COVID-19 Lessons for Industrial Cybersecurity: Act Tactically, Think Strategically

Author photo: Sid Snitkin
BySid Snitkin
Category:
Industry Trends

Coronavirus is creating additional challenges for the CISOs of industrial companies. The rush to give stay-at-home workers access to critical corporate apps is increasing the risks of serious cyber incidents.   Opportunistic cybercriminals are increasing efforts to compromise corporate websites and supply chain communications, inject ransomware, and expand spear-phishing attacks.  Managing these threats is topmost on every CISO agenda.   But once these tactical challenges subside, CISOs need to consider how this experience can inform cybersecurity strategy decisions.  This should consider problems in dealing with the new security demands and lessons that can be gleaned from how countries managed the coronavirus epidemic itself.

As we noted in a previous blog, there are many parallels between managing epidemics and cybersecurity.  Differences in the way countries have responded to and been affected by COVID-19 demonstrate the importance of being prepared with certain critical capabilities.  Relating these to cybersecurity can help identify and justify needed improvements to cybersecurity programs.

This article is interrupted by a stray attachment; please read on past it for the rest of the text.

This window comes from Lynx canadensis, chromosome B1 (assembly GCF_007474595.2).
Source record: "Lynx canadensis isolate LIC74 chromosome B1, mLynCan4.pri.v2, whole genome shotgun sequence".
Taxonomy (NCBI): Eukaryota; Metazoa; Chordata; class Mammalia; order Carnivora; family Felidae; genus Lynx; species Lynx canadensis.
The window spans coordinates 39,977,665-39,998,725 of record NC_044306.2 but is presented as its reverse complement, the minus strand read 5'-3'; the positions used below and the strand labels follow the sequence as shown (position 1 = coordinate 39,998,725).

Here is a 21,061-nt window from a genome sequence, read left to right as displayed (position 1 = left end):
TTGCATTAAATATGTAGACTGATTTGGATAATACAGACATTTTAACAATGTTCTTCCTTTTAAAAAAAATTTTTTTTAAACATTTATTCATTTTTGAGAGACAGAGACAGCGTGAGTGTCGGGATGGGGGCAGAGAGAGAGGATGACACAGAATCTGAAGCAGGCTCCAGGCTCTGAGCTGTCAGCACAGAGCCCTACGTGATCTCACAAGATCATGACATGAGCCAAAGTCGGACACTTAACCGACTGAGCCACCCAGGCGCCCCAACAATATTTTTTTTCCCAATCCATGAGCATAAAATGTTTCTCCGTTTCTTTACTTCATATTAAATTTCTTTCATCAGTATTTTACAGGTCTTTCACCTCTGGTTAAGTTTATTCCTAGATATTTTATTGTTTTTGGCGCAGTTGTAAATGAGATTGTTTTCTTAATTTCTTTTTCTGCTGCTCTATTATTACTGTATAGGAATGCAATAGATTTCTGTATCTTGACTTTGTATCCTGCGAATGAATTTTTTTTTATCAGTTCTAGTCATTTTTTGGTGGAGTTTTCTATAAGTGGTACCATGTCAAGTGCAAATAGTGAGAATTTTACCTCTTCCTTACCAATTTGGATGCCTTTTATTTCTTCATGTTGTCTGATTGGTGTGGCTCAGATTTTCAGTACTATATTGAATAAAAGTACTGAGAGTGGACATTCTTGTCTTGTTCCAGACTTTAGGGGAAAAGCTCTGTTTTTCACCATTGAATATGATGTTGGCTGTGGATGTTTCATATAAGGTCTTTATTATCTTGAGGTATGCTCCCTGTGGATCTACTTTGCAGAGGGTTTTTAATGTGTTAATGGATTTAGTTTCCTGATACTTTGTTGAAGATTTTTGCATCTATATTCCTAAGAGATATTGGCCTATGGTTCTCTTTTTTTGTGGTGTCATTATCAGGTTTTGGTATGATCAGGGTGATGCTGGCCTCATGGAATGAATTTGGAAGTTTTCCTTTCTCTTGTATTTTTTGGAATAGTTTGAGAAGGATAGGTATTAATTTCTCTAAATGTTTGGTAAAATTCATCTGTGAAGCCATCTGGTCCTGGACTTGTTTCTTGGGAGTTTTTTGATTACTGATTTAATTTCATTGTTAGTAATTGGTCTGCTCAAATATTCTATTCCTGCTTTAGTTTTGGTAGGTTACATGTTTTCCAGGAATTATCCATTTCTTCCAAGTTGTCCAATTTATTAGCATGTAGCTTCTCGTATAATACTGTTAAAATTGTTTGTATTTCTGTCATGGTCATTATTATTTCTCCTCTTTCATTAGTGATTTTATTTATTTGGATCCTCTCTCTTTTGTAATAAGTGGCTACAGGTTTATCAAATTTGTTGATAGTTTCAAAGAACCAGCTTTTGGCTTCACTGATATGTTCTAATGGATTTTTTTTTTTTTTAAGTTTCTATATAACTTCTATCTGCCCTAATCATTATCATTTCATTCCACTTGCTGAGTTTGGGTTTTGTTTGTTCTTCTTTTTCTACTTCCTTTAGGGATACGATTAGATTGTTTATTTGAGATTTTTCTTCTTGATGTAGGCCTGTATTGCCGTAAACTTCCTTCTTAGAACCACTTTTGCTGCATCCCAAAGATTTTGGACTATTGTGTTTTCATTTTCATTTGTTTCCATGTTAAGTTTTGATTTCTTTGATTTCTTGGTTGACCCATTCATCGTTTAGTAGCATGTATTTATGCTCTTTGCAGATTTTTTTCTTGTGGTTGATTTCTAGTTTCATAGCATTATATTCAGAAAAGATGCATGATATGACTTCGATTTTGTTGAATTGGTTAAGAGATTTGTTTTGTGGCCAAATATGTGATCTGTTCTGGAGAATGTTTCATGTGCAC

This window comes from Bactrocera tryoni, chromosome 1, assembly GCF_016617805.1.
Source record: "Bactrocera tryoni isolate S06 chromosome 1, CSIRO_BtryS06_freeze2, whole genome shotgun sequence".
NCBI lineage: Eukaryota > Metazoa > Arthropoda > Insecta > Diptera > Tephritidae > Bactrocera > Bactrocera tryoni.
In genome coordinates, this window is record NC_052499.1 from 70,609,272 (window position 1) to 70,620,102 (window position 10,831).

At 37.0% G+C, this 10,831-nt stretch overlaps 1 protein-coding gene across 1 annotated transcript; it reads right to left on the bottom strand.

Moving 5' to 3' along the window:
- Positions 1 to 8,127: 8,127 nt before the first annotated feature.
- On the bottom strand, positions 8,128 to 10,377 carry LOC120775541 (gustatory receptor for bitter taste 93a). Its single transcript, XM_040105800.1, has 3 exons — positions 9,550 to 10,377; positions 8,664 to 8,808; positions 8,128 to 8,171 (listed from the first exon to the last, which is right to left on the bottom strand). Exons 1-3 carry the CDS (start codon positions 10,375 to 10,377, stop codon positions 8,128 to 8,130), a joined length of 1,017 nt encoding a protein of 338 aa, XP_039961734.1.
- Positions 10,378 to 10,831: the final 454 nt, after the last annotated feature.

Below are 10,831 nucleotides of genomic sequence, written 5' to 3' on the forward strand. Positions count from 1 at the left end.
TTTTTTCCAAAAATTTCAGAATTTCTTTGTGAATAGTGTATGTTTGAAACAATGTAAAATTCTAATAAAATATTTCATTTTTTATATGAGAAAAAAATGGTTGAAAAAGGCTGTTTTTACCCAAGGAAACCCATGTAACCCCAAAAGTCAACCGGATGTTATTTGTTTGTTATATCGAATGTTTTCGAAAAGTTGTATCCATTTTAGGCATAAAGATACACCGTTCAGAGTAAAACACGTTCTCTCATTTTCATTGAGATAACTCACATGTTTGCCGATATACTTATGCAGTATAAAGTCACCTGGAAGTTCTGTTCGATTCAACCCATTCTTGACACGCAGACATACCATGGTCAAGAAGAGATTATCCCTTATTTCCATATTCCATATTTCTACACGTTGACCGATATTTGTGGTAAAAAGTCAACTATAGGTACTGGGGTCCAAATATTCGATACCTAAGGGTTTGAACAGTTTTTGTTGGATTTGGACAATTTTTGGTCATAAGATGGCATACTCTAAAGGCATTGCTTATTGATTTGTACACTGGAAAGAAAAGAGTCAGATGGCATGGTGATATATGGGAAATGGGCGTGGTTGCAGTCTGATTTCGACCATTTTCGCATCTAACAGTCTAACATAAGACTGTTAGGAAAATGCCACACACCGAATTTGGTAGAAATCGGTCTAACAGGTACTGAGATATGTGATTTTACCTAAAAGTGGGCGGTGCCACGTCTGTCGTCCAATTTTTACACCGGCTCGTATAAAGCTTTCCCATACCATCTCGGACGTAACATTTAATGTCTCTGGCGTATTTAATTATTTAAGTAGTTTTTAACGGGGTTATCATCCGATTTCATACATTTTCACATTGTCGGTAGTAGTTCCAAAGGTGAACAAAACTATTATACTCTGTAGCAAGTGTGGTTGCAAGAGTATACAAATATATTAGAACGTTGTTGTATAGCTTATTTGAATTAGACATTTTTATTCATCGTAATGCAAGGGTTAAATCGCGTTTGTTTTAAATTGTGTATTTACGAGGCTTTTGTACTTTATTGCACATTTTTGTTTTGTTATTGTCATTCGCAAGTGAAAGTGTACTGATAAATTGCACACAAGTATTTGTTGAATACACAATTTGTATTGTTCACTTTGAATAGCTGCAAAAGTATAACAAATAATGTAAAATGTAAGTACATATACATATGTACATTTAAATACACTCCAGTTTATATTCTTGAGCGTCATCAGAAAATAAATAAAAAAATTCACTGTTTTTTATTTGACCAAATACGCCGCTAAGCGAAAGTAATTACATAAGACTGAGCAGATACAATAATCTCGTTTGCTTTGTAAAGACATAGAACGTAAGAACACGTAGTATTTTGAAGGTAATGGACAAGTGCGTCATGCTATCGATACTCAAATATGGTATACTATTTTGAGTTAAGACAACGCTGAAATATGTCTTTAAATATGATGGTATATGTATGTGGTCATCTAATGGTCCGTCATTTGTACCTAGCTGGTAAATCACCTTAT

Coronavirus Lessons for Cybersecurity
The Johns Hopkins Coronavirus Map

 

Black Swans Really Exist and They Can be Ugly

No one could have anticipated the COVID-19 epidemic and its devastating impact on countries around the world.  In just a couple of months, it has viciously propagated into over 150 countries, infecting over 1.6 million people, and causing over 96,000 deaths.  The lethality and rapid spread of a seemingly isolated problem surprised governments on every continent and created enormous economic losses.